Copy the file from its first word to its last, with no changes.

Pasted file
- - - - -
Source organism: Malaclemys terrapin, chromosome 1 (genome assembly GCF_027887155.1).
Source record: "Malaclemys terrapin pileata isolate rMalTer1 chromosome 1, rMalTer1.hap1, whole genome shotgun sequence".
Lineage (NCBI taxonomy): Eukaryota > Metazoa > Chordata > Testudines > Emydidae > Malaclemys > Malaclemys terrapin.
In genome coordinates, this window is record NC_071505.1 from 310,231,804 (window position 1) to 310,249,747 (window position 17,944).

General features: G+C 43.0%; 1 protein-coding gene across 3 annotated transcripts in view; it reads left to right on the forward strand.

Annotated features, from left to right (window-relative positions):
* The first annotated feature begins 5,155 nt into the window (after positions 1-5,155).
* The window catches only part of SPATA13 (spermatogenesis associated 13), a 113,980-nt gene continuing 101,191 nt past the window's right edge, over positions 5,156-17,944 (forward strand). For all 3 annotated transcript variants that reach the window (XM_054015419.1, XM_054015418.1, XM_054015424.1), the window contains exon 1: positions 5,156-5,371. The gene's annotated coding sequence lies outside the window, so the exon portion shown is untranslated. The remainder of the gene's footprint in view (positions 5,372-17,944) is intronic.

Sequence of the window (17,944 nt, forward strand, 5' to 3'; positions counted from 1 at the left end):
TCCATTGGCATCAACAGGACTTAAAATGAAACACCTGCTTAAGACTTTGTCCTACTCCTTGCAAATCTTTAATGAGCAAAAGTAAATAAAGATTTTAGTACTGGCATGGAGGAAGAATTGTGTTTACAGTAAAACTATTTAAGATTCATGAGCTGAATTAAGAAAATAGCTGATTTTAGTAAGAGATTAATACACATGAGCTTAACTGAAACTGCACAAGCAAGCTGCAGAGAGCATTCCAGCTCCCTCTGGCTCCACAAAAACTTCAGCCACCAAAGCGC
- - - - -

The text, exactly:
Source organism: Malaclemys terrapin, chromosome 1 (genome assembly GCF_027887155.1).
Source record: "Malaclemys terrapin pileata isolate rMalTer1 chromosome 1, rMalTer1.hap1, whole genome shotgun sequence".
Lineage (NCBI taxonomy): Eukaryota > Metazoa > Chordata > Testudines > Emydidae > Malaclemys > Malaclemys terrapin.
In genome coordinates, this window is record NC_071505.1 from 310,231,804 (window position 1) to 310,249,747 (window position 17,944).

General features: G+C 43.0%; 1 protein-coding gene across 3 annotated transcripts in view; it reads left to right on the forward strand.

Annotated features, from left to right (window-relative positions):
* The first annotated feature begins 5,155 nt into the window (after positions 1-5,155).
* The window catches only part of SPATA13 (spermatogenesis associated 13), a 113,980-nt gene continuing 101,191 nt past the window's right edge, over positions 5,156-17,944 (forward strand). For all 3 annotated transcript variants that reach the window (XM_054015419.1, XM_054015418.1, XM_054015424.1), the window contains exon 1: positions 5,156-5,371. The gene's annotated coding sequence lies outside the window, so the exon portion shown is untranslated. The remainder of the gene's footprint in view (positions 5,372-17,944) is intronic.

Sequence of the window (17,944 nt, forward strand, 5' to 3'; positions counted from 1 at the left end):
TCCATTGGCATCAACAGGACTTAAAATGAAACACCTGCTTAAGACTTTGTCCTACTCCTTGCAAATCTTTAATGAGCAAAAGTAAATAAAGATTTTAGTACTGGCATGGAGGAAGAATTGTGTTTACAGTAAAACTATTTAAGATTCATGAGCTGAATTAAGAAAATAGCTGATTTTAGTAAGAGATTAATACACATGAGCTTAACTGAAACTGCACAAGCAAGCTGCAGAGAGCATTCCAGCTCCCTCTGGCTCCACAAAAACTTCAGCCACCAAAGCGC